Costly and luxurious materials as well as an exotic if non-Christian provenance of the objects integrated in the work of art point at the religious importance of the divine event portrayed. At the same time, they also attest to some considerable and growing familiarity with the wider world and to the appreciation of what other cultures were able to accomplish. This is not to say that the appreciation was simple or uncontested nor that it went in only one direction. In particular, items such as luxury textiles or porcelain dishes were imported, exported, imitated and circulated throughout the known world.

Contact between diverse cultures greatly increased during the “age of exploration” when merchants and adventurers found new sea routes, discovered new ports and even reached unknown continents. In each case such finds spurred on trade in non-European objects, non-European techniques and lead to the exchange of European and non-European artists or craftsmen. People, works of art and ideas travelled in many directions, tying western culture and products to global cultures and markets. At the same time, some of the realms and cities of Europe (e.g. Spain or Venice) had been in close but not always voluntary contact to the empires of the Near and Far East and would in due course create early European “colonies” in Africa and in the New World. Consequently, the contact between Europe and the wider world became even more intimate, opened additional trade routes and made techniques and artisanal knowledge from a global community available to workshops in the West where they were received, adapted and transformed during a period keen on innovation and development. Altarpieces now not only included depictions of carpets and of embroidery reminiscent of Islamic art and inscriptions, they might even be made of feather work as used in the New World of the Americas and still be of an entirely Christian character. Influence was a two-way street, of course, notable in Gentile Bellini’s portrait of Sultan Mehmet II below.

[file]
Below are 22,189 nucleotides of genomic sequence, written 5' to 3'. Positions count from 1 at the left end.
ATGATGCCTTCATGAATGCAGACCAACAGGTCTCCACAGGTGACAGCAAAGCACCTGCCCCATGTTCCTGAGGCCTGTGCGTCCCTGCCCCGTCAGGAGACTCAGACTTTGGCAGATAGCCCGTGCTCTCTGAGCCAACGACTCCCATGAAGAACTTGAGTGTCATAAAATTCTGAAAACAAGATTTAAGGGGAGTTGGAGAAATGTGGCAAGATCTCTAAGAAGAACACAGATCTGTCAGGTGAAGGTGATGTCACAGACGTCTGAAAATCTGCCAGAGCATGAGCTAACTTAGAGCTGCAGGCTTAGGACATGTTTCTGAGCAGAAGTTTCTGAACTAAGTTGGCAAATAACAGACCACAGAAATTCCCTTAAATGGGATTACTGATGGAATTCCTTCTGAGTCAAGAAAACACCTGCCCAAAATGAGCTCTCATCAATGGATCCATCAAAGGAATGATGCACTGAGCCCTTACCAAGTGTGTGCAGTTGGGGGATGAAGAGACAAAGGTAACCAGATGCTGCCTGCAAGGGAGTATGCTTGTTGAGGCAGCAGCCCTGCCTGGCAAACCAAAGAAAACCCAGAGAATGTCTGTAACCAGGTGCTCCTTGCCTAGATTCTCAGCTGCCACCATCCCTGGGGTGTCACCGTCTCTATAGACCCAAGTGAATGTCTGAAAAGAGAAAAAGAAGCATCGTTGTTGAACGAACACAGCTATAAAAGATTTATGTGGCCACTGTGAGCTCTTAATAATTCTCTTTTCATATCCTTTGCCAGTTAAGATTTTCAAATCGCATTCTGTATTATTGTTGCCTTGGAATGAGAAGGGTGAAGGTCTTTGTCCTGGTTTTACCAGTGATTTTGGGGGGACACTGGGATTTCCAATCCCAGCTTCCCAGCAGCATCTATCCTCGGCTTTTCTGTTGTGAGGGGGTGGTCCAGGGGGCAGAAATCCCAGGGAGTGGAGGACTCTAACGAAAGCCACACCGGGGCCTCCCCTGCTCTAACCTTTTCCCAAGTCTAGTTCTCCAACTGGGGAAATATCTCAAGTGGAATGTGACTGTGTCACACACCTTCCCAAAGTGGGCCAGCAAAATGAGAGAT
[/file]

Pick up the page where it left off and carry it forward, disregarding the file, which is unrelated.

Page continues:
Gentile Bellini, Sultan Mehmet II, 1480, National Gallery London (image public domain)

While recent publications frequently presented particular types of such materials as well as of their educational reception on a global scale – e.g. studies focussing on porcelain, on Oriental carpets used as table cloths or on Islamic vessels made of brass and other metals – the particular merit of this volume consists precisely in the broad range of categories addressed. A further advantage, in particular during this age of an ever growing interest in the history of collecting, is manifested by the detailed discussion of the impact such global imports had on artists as well as on collectors in Europe and how they inspired manufacturing and displays of coveted exhibits. For those of us engaged in the study of Renaissance collections of Italian works of art together with (pan-European) antiquities, of armour, of naturalia or of scientific instruments, such a complementary investigation at a global scale is very welcome indeed, since it tells about the far-reaching and often complicated history of a relationship between old and new worlds, art and techniques, science and warfare, connecting and often also separating humans and cultures by way of trade, education and conquest over the centuries.

Tags:

 
 
 

Comments are closed.